By Rich Davenport, published January 18, 2022
Chautauqua Lake, located in the southwest corner of Chautauqua County, has long been considered one of NY’s premier natural lakes for recreational fishing, and is perhaps WNY’s most productive inland fishery, with only Lake Erie showing higher catch rates for black bass and walleye fishing success.
This appears to be something that will continue for quite some time, as NYSDEC fall electro-fishing surveys seem to indicate. Mike Clancy, DEC Region 9 Fisheries Manager recently presented information to the Western New York Environmental Federation that showed strong populations for walleye, largemouth bass and smallmouth bass, indicating the next several years should continue to deliver outstanding recreational angling opportunities.
Walleye have recovered nicely since the crash in the early 2000’s, which prompted DEC to increase protections on walleye, raising the legal minimum size to 18 inches, while reducing daily creel limit to 3 fish per angler per day. At the same time an aggressive stocking effort was implemented to restore the numbers and hopefully restore natural reproduction that had diminished greatly since the late 1990’s. Causes of the decline in walleye numbers, which were found to be very robust in the early 1990’s, was attributed to a number of factors, including changes to development impacting spawning areas, increased nutrient loading from runoff caused by more development along the lake shore, and introduction and establishment of invasive species like the white perch, which are known to be voracious egg-eaters, with a keen preference for walleye eggs. However, by 2014, the restoration efforts and increased protections paid dividends with the confirmation of strong young of the year numbers found during the fall electro-fishing work, with even stronger numbers detected in 2015, prompting the elimination of the special limits, and restoring the statewide 15 inch minimum, 5 fish per day regulations.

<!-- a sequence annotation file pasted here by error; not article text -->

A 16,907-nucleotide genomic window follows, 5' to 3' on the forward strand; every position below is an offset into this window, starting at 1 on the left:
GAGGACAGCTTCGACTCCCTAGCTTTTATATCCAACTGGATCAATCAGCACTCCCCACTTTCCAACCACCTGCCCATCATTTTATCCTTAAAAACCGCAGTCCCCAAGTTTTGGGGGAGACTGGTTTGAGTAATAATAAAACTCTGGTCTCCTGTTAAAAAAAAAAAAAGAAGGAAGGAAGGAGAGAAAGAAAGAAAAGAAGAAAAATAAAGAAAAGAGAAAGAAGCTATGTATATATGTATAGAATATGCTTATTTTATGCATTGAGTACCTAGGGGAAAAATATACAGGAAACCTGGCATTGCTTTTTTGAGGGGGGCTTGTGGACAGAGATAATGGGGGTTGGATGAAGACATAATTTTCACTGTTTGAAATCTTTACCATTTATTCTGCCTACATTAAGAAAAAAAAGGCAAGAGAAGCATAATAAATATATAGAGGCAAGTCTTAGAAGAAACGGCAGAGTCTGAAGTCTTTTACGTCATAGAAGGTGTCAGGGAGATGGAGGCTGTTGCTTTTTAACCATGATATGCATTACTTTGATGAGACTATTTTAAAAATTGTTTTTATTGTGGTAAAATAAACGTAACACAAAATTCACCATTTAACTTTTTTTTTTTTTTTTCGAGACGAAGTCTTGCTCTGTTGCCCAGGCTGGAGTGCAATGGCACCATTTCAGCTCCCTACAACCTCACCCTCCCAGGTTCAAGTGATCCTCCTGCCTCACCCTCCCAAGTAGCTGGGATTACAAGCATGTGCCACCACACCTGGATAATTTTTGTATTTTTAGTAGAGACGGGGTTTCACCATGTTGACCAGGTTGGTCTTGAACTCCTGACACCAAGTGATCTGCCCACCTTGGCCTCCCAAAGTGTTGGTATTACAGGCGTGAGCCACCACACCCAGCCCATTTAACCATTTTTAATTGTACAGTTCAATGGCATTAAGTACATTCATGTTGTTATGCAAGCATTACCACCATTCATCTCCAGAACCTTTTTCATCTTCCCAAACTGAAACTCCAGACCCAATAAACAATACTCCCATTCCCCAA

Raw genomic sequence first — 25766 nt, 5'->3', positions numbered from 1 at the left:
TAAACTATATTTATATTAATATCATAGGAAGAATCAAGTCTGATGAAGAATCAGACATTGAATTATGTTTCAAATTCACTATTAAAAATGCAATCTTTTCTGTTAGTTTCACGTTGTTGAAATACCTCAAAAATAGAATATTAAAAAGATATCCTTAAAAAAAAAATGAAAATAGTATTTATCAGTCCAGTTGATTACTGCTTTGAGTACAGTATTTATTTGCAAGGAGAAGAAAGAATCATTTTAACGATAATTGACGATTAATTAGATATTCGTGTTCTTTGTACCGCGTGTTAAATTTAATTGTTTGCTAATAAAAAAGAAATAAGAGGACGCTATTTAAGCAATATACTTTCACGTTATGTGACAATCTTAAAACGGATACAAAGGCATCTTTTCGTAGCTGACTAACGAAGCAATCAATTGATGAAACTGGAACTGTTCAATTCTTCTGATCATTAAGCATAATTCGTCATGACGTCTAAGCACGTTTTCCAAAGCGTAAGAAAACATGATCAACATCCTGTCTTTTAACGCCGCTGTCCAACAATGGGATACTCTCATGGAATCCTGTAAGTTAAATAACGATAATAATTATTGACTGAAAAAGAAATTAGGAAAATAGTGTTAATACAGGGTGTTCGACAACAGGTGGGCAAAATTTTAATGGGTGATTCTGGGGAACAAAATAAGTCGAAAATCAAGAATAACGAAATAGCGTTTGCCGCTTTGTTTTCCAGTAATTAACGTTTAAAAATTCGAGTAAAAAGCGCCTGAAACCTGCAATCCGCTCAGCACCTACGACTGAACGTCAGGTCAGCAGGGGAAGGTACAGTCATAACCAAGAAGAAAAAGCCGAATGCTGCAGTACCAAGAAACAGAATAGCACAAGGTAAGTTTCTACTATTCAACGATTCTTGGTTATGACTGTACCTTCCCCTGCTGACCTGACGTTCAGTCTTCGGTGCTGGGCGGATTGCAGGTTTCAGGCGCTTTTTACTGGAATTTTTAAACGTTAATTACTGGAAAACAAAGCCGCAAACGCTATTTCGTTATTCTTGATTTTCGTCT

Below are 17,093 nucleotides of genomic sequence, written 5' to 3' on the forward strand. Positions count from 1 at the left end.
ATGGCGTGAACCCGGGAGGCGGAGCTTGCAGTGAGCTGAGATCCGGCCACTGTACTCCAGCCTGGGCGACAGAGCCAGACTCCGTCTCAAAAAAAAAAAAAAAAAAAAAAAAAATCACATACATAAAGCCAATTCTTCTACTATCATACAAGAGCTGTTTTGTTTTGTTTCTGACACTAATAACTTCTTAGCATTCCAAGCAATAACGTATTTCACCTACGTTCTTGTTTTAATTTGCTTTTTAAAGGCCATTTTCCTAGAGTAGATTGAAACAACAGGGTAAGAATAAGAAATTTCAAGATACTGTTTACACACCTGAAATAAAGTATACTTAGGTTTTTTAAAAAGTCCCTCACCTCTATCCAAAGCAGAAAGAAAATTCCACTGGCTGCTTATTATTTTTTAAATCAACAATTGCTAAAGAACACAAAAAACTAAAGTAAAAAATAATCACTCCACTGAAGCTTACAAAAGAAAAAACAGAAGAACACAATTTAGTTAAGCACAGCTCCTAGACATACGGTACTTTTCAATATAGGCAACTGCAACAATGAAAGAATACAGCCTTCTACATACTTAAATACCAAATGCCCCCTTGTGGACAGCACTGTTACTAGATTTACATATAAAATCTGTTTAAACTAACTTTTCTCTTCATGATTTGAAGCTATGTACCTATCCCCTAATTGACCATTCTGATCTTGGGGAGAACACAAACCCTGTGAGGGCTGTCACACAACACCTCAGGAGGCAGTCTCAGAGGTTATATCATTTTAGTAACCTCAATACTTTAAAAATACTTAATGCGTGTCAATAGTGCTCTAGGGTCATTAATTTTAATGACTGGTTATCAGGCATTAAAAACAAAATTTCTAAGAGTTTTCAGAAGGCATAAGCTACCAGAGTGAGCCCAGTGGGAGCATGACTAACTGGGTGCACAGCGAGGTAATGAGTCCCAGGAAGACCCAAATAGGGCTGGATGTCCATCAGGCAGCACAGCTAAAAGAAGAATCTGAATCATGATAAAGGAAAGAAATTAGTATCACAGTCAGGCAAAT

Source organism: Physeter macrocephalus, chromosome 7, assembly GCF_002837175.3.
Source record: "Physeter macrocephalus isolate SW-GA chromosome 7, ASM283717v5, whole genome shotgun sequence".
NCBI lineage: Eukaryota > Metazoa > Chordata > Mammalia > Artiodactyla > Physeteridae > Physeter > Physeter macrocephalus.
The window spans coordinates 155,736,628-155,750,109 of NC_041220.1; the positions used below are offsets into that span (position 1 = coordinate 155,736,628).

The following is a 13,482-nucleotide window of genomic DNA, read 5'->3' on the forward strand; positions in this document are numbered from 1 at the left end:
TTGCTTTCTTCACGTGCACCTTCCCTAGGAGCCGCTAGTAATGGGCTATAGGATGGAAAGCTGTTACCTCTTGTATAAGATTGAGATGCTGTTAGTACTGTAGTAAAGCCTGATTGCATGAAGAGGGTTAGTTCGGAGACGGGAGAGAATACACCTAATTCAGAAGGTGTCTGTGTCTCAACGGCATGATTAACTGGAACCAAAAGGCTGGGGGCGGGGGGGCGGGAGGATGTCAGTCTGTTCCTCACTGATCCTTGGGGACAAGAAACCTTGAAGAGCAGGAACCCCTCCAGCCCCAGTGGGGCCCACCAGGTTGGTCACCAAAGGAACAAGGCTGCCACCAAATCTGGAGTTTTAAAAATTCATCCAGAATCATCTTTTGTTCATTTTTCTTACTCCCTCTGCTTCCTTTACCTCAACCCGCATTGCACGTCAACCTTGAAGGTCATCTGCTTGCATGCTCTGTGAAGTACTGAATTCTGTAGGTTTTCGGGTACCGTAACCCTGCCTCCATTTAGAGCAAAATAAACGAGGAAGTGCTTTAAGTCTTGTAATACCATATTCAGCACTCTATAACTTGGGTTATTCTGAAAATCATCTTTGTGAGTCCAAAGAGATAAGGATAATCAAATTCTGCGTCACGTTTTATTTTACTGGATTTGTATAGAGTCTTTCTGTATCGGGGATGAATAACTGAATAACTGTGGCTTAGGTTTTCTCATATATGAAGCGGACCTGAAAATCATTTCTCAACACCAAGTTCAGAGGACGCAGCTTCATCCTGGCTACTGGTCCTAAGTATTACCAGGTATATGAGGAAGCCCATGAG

The electro-fishing work, typically conducted in one day during early October, sampled 207 walleye, with nearly 60% of fish collected falling into the 15-20 inch category. Another third of fish sampled exceeded 20 inch, with the largest specimen collected measuring just over 26 inches and weighing 6.4 lbs. This year, however, no young of the year fish were collected, but it is not uncommon to see variations in year class strength in natural lakes with diverse fish species populations. Based on collected samples, it is thought that walleye fishing will continue to show outstanding for the next several seasons, at least,
Black bass, both largemouth and smallmouth species, also show some tremendous populations and related fishing success, despite Chautauqua being perhaps the most popular NY Inland Lake for bass tournaments – certainly the top inland lake in Region 9, yet with increased aquatic macrophyte control, coupled with recreational boating popularity, has created a need for DEC to closely monitor for population changes for these warm water species. Nevertheless, survey results suggest bass populations are solid and showing very favorable sizes, with trophy potential for both smallmouth and largemouth bass very strong, as specimens exceeding 20 inches and 5 lbs. were collected during the fall survey work. Strong numbers of juvenile bass, < 10 inches, indicate the future for bass angling on Chautauqua is robust and healthy.